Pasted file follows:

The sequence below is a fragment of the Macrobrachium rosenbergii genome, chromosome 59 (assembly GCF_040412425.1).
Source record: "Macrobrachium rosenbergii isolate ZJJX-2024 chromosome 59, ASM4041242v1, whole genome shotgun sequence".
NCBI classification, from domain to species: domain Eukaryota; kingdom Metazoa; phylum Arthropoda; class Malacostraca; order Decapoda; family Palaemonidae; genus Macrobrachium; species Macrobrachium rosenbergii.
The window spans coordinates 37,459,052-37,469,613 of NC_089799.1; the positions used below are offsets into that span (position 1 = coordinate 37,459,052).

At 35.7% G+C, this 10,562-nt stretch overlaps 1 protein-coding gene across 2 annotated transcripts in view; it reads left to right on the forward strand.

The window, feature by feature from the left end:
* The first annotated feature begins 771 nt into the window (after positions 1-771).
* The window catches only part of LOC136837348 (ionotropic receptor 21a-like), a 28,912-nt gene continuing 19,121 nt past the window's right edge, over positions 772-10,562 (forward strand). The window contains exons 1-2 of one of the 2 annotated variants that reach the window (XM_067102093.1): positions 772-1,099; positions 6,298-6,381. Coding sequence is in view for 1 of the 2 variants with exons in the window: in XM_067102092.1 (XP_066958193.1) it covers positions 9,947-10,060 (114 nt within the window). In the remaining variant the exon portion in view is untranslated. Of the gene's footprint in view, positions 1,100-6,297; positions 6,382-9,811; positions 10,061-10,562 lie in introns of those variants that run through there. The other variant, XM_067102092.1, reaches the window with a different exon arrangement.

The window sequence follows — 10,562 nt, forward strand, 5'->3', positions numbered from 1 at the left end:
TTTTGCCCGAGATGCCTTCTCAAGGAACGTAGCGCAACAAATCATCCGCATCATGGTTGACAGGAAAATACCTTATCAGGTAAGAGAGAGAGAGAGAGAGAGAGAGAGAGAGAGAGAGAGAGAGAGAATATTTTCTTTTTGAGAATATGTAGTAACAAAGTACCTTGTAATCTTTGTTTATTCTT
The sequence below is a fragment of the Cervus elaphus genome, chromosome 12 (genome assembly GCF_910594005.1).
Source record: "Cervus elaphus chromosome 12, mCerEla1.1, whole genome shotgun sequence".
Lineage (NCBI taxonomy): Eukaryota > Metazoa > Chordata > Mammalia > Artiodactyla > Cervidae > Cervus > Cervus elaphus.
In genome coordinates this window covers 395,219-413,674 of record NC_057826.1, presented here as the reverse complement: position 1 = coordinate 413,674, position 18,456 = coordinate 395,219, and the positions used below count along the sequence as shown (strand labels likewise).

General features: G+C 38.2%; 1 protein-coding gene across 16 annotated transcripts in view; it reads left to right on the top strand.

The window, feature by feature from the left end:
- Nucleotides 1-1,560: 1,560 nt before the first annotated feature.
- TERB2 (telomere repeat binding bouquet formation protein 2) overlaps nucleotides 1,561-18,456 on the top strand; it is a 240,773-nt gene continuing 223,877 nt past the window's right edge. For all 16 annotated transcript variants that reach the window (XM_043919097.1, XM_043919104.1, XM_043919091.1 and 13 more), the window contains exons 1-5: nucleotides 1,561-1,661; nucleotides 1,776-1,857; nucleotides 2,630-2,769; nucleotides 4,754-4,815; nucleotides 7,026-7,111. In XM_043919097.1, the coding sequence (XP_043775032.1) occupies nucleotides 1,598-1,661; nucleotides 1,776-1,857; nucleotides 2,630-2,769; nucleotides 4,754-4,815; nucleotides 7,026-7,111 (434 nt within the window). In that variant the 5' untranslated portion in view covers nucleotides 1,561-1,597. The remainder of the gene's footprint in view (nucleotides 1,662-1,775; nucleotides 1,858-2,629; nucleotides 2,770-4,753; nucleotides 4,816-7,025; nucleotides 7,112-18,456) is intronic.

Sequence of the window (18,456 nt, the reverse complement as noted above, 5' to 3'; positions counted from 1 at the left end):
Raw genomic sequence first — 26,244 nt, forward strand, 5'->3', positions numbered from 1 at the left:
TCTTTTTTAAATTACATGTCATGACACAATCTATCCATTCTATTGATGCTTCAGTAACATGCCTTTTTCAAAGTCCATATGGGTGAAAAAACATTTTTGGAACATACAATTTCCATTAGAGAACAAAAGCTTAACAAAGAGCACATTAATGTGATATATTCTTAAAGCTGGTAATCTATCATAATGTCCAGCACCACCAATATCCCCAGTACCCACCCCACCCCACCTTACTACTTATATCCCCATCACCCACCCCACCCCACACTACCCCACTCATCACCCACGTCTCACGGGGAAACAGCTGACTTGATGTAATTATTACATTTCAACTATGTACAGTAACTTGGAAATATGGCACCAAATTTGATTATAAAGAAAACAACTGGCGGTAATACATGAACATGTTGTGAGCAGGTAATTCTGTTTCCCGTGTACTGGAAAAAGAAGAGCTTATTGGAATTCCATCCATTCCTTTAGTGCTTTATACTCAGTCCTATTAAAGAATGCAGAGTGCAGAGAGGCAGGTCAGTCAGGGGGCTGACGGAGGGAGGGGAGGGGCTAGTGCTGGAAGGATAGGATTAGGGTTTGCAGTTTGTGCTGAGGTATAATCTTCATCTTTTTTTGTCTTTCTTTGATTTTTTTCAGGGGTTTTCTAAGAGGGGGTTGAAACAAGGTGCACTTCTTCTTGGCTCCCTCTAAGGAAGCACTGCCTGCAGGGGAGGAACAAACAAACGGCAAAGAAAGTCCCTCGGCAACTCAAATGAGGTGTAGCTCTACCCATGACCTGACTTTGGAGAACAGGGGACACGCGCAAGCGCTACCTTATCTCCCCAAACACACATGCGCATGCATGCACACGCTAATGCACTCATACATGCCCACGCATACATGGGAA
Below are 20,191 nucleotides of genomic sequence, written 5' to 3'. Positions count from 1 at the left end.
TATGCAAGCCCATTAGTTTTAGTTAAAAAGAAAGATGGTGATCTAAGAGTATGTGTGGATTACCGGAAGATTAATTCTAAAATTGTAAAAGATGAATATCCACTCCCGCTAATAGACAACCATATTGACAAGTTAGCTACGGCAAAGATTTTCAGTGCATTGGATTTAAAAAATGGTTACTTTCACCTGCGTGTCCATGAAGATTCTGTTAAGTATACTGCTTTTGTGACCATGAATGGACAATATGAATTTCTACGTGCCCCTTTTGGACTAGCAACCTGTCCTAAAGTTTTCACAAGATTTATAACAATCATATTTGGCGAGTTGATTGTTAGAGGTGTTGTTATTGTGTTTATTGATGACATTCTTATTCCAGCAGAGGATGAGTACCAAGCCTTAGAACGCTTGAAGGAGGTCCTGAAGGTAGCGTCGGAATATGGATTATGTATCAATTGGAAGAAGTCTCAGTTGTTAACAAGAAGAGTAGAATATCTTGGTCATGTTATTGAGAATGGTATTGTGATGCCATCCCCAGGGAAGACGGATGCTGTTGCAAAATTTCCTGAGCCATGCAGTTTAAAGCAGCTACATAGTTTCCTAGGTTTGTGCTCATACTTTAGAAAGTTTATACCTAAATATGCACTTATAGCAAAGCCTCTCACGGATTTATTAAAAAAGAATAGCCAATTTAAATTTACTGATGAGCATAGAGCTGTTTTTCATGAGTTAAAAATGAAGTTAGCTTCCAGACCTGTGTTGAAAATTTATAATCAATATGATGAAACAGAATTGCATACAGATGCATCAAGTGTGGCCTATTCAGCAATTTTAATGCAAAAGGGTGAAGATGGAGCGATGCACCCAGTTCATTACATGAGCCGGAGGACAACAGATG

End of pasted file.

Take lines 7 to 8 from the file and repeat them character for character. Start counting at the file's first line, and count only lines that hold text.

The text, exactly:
* The first annotated feature begins 771 nt into the window (after positions 1-771).
* The window catches only part of LOC136837348 (ionotropic receptor 21a-like), a 28,912-nt gene continuing 19,121 nt past the window's right edge, over positions 772-10,562 (forward strand). The window contains exons 1-2 of one of the 2 annotated variants that reach the window (XM_067102093.1): positions 772-1,099; positions 6,298-6,381. Coding sequence is in view for 1 of the 2 variants with exons in the window: in XM_067102092.1 (XP_066958193.1) it covers positions 9,947-10,060 (114 nt within the window). In the remaining variant the exon portion in view is untranslated. Of the gene's footprint in view, positions 1,100-6,297; positions 6,382-9,811; positions 10,061-10,562 lie in introns of those variants that run through there. The other variant, XM_067102092.1, reaches the window with a different exon arrangement.